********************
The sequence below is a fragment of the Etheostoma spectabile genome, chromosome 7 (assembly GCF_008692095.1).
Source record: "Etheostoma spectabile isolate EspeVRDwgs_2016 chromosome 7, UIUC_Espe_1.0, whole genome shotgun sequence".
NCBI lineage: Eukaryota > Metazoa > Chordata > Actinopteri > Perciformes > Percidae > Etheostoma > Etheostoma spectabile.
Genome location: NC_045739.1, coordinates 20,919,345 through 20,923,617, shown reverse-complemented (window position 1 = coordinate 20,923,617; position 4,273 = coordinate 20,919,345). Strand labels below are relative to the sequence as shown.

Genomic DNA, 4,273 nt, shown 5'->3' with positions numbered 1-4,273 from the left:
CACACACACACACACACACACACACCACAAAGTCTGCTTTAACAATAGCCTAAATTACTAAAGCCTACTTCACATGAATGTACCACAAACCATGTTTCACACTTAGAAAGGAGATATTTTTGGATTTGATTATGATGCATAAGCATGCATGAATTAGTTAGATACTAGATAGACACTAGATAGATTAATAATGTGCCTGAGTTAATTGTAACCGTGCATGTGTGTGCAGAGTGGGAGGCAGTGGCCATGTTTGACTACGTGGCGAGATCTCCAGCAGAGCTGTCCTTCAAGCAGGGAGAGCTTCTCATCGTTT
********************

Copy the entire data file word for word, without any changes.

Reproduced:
The sequence below is a fragment of the Etheostoma spectabile genome, chromosome 7 (assembly GCF_008692095.1).
Source record: "Etheostoma spectabile isolate EspeVRDwgs_2016 chromosome 7, UIUC_Espe_1.0, whole genome shotgun sequence".
NCBI lineage: Eukaryota > Metazoa > Chordata > Actinopteri > Perciformes > Percidae > Etheostoma > Etheostoma spectabile.
Genome location: NC_045739.1, coordinates 20,919,345 through 20,923,617, shown reverse-complemented (window position 1 = coordinate 20,923,617; position 4,273 = coordinate 20,919,345). Strand labels below are relative to the sequence as shown.

Genomic DNA, 4,273 nt, shown 5'->3' with positions numbered 1-4,273 from the left:
CACACACACACACACACACACACACCACAAAGTCTGCTTTAACAATAGCCTAAATTACTAAAGCCTACTTCACATGAATGTACCACAAACCATGTTTCACACTTAGAAAGGAGATATTTTTGGATTTGATTATGATGCATAAGCATGCATGAATTAGTTAGATACTAGATAGACACTAGATAGATTAATAATGTGCCTGAGTTAATTGTAACCGTGCATGTGTGTGCAGAGTGGGAGGCAGTGGCCATGTTTGACTACGTGGCGAGATCTCCAGCAGAGCTGTCCTTCAAGCAGGGAGAGCTTCTCATCGTTT